Rina Rodak and Milena Romalis
We are writing in the last week of October, as the world holds its breath. There are a lot of uncertainties this fall—more than we have ever faced globally, at least within our lifetimes.
As a collective, we have been facing these unknowns for eight long months, since the initial school closures. It’s widely understood that this period has been particularly hard on families or individuals who rely on outside supports. Therapeutic services, respite, community centres, places of worship, and visits from grandparents all ceased to be, and have resumed slowly and insufficiently, if at all. Family members who are caring for children or adults with significant needs have been working around the clock without stabilizing, outside help.
The long quarantine has affected each family differently. But as humans, we all seek solace, security, consistency, rhythm, connection. We are innately social; we move through the hard days by anticipating the milestone events and the community gatherings and the intimacy of our friends’ quiet presences. Social media and Zoom are poor substitutes for hugs, cuddles, and high fives. So now, we collectively grieve. We grieve the loss of normalcy, the loss of predictability, and the loss of anticipation.
Family and personal challenges are often a messy and complicated affair, where hopes and fantasies collide with the unanticipated, the unwanted, and the less than ideal. Our families are experts in the domain of grief, loss, unpredictable circumstances, days full of the unexpected and the disappointing. In this realm, there is no choice but to shift expectations to the achievable rather than the desirable or comfortable.
At NowWhat? Supports, we work in the domain of human and family well-being, with a broad range of people, from young children to adults. This includes both those with diagnoses and those without, but all who are struggling with a myriad of challenges, such as runaway anxiety, unharnessed attention, or emotional dysregulation.
Last spring, against the backdrop of the pandemic, we shifted and our NowWhat? families shifted with us. We had no choice. Our office moved to the inside of a suburban garage and our clinic became a backyard canopy. Our therapists and families waded through mud, baked in the sun, masked on steaming hot days, tolerated mosquito bites and cold nights and found a way to connect and grow despite the less than ideal circumstances.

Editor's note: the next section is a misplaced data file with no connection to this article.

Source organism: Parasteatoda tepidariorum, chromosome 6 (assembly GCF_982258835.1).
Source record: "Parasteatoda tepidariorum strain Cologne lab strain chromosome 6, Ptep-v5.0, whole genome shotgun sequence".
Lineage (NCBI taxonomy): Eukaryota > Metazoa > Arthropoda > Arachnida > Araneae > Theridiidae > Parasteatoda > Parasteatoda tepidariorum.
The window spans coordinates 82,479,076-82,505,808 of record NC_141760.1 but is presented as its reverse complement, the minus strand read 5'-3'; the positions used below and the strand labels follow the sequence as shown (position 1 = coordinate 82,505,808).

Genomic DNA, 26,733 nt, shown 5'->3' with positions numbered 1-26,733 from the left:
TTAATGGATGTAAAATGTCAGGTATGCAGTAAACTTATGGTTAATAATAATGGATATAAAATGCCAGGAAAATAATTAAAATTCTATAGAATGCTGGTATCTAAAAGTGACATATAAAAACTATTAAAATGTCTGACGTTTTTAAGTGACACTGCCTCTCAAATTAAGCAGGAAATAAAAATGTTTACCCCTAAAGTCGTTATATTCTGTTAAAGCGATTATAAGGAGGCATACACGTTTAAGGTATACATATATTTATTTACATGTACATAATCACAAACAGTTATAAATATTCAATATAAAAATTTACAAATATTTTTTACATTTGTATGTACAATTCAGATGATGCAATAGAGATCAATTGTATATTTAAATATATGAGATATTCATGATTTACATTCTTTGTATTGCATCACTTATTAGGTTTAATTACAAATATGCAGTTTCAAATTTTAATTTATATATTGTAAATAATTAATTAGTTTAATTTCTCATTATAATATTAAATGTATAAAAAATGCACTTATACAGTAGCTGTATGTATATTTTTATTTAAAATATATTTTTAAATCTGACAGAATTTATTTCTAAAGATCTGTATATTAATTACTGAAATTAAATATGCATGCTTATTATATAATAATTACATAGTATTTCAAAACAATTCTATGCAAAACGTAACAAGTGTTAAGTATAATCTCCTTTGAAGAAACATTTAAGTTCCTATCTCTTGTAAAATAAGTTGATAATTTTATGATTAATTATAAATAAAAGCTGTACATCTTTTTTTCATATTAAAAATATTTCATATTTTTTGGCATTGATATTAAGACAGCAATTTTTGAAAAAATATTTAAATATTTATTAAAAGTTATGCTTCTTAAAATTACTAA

This fall, we shifted again! We moved into a new clinic with expansive indoor and outdoor spaces. We dug up masses of mud in order to put in a radiant heating system under our outdoor canopies. Hands get cold, feet get wet, and snow will inevitably invade our senses. We will adapt and overcome.
Our families have continued to shift with us, making concessions, tolerating inconvenience in the name of crucial in-person connection. We’re masking and sanitizing madly, donning smocks, changing clothes. We bundle up outside and stockpile mittens. And some days, we literally dance in the rain.
The irony is that families who are accustomed to finding ways around, over and through the obstacles are already quite expert in this situation. And in some ways, have struggled less than others to accept the new realities. For some, there has even been a silver lining in the flexibility, low demands and privacy that COVID-19 protocols have allowed.
This has been a time of biblical-level tests and transitions. It’s been an incredible exercise in both acceptance and non-acceptance. But for those living with mental health challenges and other obstacles, straddling the line between acceptance and non-acceptance is a way of life.
Those who are experts at dancing in the rain and making the best of the less-than-ideal, serve as a light in the darkness.
We wish all a happy Chanukah. May we all find our joy in the unexpected, shift our expectations to the attainable, and accept that less than ideal can become enough.
Milena Romalis and Rina Rodak are the founders and co-directors of NowWhat? Supports, a comprehensive therapeutic clinic that provides creative, wraparound supports at every stage of life.